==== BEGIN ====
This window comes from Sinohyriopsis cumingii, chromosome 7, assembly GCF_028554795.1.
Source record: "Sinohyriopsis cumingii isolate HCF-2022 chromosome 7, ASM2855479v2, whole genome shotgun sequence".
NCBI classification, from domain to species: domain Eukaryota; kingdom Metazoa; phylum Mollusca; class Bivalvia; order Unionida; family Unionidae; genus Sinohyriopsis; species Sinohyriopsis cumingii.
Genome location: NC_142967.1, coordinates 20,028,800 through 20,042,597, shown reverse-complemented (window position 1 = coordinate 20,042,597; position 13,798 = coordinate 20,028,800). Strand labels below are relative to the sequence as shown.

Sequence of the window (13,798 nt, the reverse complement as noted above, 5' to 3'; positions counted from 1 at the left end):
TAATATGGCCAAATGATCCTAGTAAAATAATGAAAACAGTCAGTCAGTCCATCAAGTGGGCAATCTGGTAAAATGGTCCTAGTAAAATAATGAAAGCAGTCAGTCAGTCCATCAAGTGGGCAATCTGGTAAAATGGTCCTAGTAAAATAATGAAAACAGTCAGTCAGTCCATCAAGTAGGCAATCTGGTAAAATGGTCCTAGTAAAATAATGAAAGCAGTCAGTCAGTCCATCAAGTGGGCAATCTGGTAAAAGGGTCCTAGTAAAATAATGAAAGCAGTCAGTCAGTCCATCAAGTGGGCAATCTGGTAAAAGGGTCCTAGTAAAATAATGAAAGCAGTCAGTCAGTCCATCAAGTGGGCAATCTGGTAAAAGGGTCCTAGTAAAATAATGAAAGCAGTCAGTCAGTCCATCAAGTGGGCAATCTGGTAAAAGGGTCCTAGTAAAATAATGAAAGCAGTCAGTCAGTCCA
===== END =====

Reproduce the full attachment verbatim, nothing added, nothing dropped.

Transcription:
This window comes from Sinohyriopsis cumingii, chromosome 7, assembly GCF_028554795.1.
Source record: "Sinohyriopsis cumingii isolate HCF-2022 chromosome 7, ASM2855479v2, whole genome shotgun sequence".
NCBI classification, from domain to species: domain Eukaryota; kingdom Metazoa; phylum Mollusca; class Bivalvia; order Unionida; family Unionidae; genus Sinohyriopsis; species Sinohyriopsis cumingii.
Genome location: NC_142967.1, coordinates 20,028,800 through 20,042,597, shown reverse-complemented (window position 1 = coordinate 20,042,597; position 13,798 = coordinate 20,028,800). Strand labels below are relative to the sequence as shown.

Sequence of the window (13,798 nt, the reverse complement as noted above, 5' to 3'; positions counted from 1 at the left end):
TAATATGGCCAAATGATCCTAGTAAAATAATGAAAACAGTCAGTCAGTCCATCAAGTGGGCAATCTGGTAAAATGGTCCTAGTAAAATAATGAAAGCAGTCAGTCAGTCCATCAAGTGGGCAATCTGGTAAAATGGTCCTAGTAAAATAATGAAAACAGTCAGTCAGTCCATCAAGTAGGCAATCTGGTAAAATGGTCCTAGTAAAATAATGAAAGCAGTCAGTCAGTCCATCAAGTGGGCAATCTGGTAAAAGGGTCCTAGTAAAATAATGAAAGCAGTCAGTCAGTCCATCAAGTGGGCAATCTGGTAAAAGGGTCCTAGTAAAATAATGAAAGCAGTCAGTCAGTCCATCAAGTGGGCAATCTGGTAAAAGGGTCCTAGTAAAATAATGAAAGCAGTCAGTCAGTCCATCAAGTGGGCAATCTGGTAAAAGGGTCCTAGTAAAATAATGAAAGCAGTCAGTCAGTCCA